The Securities and Exchange Commission has been making changes to SEC.gov and the results are already paying off: In the last eight months, the number of hits has steadily increased by 100 million each month.
Today, SEC.gov stands at 1.6 billion hits per month and continues to grow.
The reason for the spike goes back to the work SEC Chief Information Officer Tom Bayer and his team have put into making the site one of the best in the federal government.
“We changed our architecture, improved our landing page and uncluttered the site,” Bayer said, “but there’s still a lot of work left that we want to do. We’re working to modernize the back end infrastructure, the data collection capabilities and the automated workflow for SEC applications across the board – and all of that is linked into SEC.gov.”
Bayer said SEC.gov will continue to be the front end for the investing public, whether they are looking for information about the agency, press releases, EDGAR or financial filings. Bayer added that SEC.gov provides free public access to 20 million corporate documents its EDGAR system, making it one of the most valuable sites in government.
In the future these capabilities will expand. Bayer said the SEC will build portal technology that will allow them to deploy analytical tools and other capabilities for internal users.
That will allow them to present a different SEC.gov experience based upon the user’s need whether they are are an individual, an investor, a lawyer, a securities dealer or in between.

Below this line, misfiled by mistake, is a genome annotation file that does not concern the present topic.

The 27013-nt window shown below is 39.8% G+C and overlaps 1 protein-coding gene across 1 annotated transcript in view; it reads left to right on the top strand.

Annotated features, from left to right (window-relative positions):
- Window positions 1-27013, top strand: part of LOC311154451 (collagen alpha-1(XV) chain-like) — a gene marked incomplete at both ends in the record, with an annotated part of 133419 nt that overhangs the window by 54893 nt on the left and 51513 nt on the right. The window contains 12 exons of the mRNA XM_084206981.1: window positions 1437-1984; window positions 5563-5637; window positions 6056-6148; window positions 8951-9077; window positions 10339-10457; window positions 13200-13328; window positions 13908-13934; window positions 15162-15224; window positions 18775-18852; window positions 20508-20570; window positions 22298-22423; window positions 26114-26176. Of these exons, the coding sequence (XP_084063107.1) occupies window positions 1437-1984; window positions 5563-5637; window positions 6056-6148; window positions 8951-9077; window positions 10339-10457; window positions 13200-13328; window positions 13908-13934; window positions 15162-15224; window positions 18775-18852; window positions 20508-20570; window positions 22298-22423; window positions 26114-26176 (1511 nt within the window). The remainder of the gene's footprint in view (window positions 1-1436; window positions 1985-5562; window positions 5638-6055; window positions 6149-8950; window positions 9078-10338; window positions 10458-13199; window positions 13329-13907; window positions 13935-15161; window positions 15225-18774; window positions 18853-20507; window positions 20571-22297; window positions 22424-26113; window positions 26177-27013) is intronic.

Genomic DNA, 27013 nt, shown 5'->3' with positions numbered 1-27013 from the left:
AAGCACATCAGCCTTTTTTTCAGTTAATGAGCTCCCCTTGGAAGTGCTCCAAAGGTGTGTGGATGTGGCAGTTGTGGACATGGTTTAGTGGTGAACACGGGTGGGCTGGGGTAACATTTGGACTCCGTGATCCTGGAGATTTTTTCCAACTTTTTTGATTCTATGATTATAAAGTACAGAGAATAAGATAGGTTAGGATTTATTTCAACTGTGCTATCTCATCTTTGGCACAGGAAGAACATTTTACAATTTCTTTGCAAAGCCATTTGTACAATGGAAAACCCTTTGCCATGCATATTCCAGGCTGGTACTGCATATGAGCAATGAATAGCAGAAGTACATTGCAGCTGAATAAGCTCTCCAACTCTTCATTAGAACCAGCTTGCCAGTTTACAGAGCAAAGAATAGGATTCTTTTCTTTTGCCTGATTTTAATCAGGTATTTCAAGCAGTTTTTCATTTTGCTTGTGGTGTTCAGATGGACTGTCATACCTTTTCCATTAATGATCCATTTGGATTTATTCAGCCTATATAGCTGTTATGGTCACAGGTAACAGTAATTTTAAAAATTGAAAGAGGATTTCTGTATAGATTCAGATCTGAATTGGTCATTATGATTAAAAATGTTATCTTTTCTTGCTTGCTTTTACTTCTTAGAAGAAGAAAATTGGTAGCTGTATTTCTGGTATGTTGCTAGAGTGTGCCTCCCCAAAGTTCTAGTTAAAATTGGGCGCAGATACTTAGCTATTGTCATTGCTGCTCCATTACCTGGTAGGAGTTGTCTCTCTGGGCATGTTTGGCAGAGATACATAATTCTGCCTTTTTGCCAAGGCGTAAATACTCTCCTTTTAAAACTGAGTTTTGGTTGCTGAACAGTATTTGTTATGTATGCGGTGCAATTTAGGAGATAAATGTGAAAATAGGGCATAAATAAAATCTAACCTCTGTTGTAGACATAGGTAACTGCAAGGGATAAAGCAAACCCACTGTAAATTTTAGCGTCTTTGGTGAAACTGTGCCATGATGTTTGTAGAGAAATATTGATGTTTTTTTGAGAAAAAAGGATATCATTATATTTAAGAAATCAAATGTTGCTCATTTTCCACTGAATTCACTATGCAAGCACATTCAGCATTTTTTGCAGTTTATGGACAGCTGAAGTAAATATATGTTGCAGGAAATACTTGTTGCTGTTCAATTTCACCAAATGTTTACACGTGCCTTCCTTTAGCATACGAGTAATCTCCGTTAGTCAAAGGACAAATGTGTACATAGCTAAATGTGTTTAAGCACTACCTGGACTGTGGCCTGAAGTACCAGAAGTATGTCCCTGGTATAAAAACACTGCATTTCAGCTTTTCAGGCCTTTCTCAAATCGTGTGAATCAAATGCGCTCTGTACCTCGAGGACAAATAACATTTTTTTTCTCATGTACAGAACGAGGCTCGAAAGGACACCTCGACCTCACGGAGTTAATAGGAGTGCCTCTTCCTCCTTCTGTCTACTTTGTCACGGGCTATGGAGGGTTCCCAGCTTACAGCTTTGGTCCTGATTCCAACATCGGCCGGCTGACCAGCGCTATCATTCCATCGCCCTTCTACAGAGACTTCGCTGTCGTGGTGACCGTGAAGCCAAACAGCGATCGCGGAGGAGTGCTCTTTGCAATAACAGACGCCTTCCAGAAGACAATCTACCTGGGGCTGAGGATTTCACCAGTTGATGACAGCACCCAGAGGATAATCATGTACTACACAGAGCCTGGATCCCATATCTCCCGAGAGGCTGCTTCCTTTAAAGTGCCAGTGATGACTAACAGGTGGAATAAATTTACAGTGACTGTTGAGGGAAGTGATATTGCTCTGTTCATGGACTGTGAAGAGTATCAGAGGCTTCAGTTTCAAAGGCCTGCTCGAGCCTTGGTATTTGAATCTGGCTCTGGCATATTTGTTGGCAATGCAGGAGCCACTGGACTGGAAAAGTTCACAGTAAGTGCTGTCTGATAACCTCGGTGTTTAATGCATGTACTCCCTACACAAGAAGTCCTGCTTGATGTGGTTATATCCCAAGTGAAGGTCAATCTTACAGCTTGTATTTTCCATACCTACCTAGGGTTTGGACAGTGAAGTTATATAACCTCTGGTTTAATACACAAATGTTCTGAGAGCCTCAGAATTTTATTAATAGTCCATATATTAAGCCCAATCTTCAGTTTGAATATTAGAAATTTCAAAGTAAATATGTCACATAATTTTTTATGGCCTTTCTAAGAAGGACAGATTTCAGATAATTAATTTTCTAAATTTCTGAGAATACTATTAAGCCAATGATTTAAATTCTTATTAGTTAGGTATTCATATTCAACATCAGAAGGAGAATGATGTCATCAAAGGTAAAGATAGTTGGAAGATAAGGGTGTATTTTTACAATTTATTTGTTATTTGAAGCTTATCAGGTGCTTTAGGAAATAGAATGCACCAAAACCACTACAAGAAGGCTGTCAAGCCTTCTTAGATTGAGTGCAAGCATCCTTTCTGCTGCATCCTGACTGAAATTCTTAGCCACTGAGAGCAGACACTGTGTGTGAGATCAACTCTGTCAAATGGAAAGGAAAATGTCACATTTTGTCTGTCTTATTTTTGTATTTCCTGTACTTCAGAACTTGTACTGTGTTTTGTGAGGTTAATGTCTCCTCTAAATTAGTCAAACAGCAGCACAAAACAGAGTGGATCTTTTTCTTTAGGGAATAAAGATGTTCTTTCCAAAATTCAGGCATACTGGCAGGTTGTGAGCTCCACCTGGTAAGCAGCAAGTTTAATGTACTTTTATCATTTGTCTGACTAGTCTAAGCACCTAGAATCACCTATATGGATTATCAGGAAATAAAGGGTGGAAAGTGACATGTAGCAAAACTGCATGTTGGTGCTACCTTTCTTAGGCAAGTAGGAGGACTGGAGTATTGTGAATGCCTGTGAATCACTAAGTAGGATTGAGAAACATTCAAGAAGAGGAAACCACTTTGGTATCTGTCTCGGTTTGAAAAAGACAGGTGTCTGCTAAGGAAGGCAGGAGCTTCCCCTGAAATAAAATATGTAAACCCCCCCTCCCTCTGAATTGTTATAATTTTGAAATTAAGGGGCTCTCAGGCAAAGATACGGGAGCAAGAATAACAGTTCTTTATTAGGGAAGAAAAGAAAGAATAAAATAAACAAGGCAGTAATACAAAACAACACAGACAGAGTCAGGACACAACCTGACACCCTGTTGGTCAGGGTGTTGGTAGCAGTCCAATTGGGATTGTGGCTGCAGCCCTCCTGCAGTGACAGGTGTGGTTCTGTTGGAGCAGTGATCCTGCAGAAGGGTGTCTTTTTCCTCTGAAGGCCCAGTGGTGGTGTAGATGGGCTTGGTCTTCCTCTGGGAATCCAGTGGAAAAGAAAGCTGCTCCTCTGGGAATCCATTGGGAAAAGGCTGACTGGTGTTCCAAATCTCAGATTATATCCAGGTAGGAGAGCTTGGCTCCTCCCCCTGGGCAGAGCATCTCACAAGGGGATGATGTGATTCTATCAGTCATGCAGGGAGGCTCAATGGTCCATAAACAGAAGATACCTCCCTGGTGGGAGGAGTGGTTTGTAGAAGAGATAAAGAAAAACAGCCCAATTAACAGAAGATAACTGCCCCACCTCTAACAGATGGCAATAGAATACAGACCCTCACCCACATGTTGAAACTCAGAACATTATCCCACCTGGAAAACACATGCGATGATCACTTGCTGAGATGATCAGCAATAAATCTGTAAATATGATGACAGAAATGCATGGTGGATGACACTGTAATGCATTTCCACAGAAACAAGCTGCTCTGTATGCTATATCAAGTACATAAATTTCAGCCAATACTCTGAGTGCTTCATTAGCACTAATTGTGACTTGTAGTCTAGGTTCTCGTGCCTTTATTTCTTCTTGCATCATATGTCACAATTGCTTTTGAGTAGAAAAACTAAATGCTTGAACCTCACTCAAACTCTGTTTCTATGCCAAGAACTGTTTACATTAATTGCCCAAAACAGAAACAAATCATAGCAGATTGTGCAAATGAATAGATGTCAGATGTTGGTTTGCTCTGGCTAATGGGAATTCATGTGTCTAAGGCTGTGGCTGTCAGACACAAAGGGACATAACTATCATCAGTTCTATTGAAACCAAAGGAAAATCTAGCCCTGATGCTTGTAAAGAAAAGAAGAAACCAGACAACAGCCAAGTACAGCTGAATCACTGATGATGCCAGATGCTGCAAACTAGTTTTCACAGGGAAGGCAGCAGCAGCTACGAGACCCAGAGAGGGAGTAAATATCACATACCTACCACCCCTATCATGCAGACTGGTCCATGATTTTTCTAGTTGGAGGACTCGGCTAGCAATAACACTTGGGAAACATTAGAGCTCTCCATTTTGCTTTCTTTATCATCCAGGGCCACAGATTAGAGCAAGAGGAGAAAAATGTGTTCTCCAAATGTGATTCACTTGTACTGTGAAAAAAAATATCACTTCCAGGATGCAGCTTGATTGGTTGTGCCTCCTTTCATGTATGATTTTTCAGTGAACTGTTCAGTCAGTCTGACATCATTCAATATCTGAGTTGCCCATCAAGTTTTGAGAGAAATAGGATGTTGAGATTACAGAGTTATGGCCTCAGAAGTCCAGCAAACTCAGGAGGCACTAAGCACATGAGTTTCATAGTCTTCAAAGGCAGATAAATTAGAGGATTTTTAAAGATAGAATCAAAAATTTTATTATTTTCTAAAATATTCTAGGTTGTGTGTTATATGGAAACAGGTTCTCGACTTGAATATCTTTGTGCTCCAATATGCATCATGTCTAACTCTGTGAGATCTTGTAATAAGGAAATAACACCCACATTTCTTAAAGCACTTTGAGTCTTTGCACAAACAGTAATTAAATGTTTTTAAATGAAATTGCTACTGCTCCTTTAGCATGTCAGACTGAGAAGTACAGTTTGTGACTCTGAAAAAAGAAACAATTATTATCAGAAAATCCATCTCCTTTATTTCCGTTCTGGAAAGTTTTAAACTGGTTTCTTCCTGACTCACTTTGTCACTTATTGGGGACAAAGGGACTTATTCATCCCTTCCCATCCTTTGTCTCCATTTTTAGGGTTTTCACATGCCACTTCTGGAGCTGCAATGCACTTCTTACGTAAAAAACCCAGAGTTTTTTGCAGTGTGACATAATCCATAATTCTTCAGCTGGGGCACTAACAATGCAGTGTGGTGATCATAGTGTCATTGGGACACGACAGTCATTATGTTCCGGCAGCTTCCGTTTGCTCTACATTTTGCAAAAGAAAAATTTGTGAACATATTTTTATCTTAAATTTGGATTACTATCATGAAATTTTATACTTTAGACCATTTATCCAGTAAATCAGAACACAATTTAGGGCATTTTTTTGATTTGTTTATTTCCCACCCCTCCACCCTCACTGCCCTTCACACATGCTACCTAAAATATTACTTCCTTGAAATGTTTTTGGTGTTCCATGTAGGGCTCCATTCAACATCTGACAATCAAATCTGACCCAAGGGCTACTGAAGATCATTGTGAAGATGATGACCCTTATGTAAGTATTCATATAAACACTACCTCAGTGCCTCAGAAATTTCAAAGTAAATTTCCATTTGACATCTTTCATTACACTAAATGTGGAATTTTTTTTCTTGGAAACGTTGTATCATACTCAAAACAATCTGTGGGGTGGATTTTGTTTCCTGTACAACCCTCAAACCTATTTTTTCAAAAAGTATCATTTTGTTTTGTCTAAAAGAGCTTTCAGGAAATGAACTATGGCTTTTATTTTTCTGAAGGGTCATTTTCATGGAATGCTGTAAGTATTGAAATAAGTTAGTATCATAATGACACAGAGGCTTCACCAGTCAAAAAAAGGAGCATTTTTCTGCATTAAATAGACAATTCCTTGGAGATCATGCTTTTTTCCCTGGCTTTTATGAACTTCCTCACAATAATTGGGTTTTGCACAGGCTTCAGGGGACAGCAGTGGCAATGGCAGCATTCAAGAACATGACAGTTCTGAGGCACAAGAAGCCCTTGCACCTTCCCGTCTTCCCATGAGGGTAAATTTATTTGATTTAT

“To be honest, we have not modernized SEC.gov for about 12 years and it’s written on an old language so we’re moving to modern components and it will be less expensive to support,” Bayer said. “Between 2006 and 2008, we added EDGAR Full Text Search and XBRL rendering capabilities for interactive data files, but no major upgrade. We’ve also moved the caching of data into the cloud and the way that people can pull down information is also in the cloud. Our search capabilities are in the cloud as well and we want to continue to leverage that for SEC.gov wherever possible.”
As for priorities going forward, Bayer said he is looking to install an enterprise content management system in order to improve the agency’s knowledge and document information.
That will be linked to an automated business process workflow system that will allow the agency to more efficiently and effectively access data, make decisions on that data, and route that data from the point of intake into the SEC.
That data can be utilized for an investigation or an exam, running through analytical engines that can do risk analysis and then routed to enforcement for any necessary actions.
“That mirrors the activity that we have done in the past, which is we have built an automated workflow system for our tips, complaints, and referrals capability,” Bayer said.
Bayer said the agency’s case management activity is also leveraging an automated workflow, called the HUB system. That HUB system is being upgraded to be more efficient along with the TREND system, which is the agency’s national exam program.
Finally, Bayer said the SEC is building out its analytical engines that will allow mathematical and word search capabilities to be more effective in risk management.
“We have a number of tools that we’ve already deployed and we’re building more that have that capability, so we use natural text capabilities in order to review financial disclosure capabilities,” Bayer said.